|That's an awesome cover, btw|
I was a huge LP fan in my younger days so I will try my best to be impartial. Being too defensive of this band is one thing, but on the flip side, we have too many people (possibly guilty of liking a band like this) giving the band far too much hate, and that isn't impartial either.
Opinions on a song-by-song basis:
- Keys To The Kingdom - The first song had me convinced I was listening to a fake copy of the album at first, kicks off with a heavily distorted scream. Thought at first that this was an attempt to mask the obvious decline in Chester's voice, but he goes off without effects when the chorus kicks in again. Rob Bourdon's drums and Dave Farrell's bass are surprisingly well produced for a commercial record. Overall, one of Linkin Park's best songs in their discography. Chester sounds absolutely vicious here.
- All For Nothing - Second song features Page Hamilton from Helmet on vocals. Not the greatest collaboration, seeing that his voice has a ton of autotune, but I guess the song would sound a lot worse with Mike Shinoda or Chester on the chorus. Mid-paced hard rock song, not too bad, not too interesting anyway.
- Guilty All The Same - this one features Rakim on rap verses. A strange song, with an unnecessarily long introduction without much variation that leads to a very uninspired main riff. Again, Rob Bourdon seems to be the only band member taking this direction seriously. Piano led verse seems weirdly juxtaposed against a guitar-driven chorus, and Rakim's part seems forced onto the song.
- The Summoning - A curious interlude that strangely channels the atmospheric vibes of their album A Thousand Suns.
- War - A surprisingly great punk song; fast, catchy and aggressive. Lots of screaming, and Chester actually sounds good here again. Nice drums all around. So far the second good song. I will admit that this song caught me off guard, and give me hope for a punk direction with Linkin Park.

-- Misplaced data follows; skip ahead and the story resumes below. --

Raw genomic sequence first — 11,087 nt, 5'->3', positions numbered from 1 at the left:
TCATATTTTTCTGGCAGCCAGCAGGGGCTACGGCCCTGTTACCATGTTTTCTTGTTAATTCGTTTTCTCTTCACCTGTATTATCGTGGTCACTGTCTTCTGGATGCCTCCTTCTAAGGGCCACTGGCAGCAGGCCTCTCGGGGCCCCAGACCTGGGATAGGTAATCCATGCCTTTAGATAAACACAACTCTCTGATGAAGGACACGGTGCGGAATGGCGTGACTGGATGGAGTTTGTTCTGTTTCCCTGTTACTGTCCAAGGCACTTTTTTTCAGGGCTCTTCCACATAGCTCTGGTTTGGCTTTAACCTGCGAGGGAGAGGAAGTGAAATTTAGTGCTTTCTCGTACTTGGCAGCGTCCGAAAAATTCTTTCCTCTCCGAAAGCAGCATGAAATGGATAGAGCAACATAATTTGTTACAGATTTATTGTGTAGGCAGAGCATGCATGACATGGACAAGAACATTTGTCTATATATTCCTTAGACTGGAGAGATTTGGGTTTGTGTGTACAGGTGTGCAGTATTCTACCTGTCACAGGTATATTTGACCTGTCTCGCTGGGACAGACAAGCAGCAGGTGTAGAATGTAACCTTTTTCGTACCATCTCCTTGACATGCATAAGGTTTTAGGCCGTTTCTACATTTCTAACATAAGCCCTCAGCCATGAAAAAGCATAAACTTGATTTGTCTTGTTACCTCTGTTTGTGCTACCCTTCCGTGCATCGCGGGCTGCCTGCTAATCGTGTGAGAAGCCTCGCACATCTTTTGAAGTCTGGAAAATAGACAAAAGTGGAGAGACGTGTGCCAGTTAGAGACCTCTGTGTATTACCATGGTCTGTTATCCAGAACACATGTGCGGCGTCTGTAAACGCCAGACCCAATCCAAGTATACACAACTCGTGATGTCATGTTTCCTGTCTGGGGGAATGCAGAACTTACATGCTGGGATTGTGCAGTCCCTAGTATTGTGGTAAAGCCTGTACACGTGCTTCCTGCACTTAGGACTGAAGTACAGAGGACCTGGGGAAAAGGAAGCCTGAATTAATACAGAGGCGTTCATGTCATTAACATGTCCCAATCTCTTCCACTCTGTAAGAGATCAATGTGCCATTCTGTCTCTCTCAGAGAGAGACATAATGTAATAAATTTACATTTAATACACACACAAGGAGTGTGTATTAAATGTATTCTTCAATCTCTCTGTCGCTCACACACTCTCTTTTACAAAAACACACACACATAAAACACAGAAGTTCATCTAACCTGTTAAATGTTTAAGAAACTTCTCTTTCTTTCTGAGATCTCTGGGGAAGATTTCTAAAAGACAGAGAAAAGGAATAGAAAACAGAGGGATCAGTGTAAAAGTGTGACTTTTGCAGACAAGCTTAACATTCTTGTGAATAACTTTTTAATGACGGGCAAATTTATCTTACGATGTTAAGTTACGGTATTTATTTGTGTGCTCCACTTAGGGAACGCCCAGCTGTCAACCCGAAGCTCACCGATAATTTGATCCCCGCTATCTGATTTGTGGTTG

- Wastelands - Great groove-oriented introduction, Mike's rapped verse sounds decent, before going off to one of the worst choruses on the album. What were they thinking when they did this song?
- Until It's Gone - That one pop song on the album that serves no purpose other than to be the lead single and get airplay on the radio. Really cheap, but it actually sounds not too bad this deep in the album. It's also quite clever that they released their softest song to mislead public expectations.
- Rebellion - I talked about this on my Facebook page, where the audio given by the band's youtube page sounded terribly mixed. This happens to be a Youtube issue, the production's not too bad here. Song starts off with Daron Malakian on guitars (hell, why is System Of A Down not back yet?!). He easily pulls up the collective musical talent of the group here. The verses are not too bad, but Chester's voice sounds terribly nasal on the chorus, which destroys what could have been one of the better songs on the album. His scream also sounds terribly recorded, it lacks the power that the earlier songs here had. My guess is that this was one of the first songs to bi mixed and then they forgot to come back and remix this. Again, this song sounds better when heard in context of the album.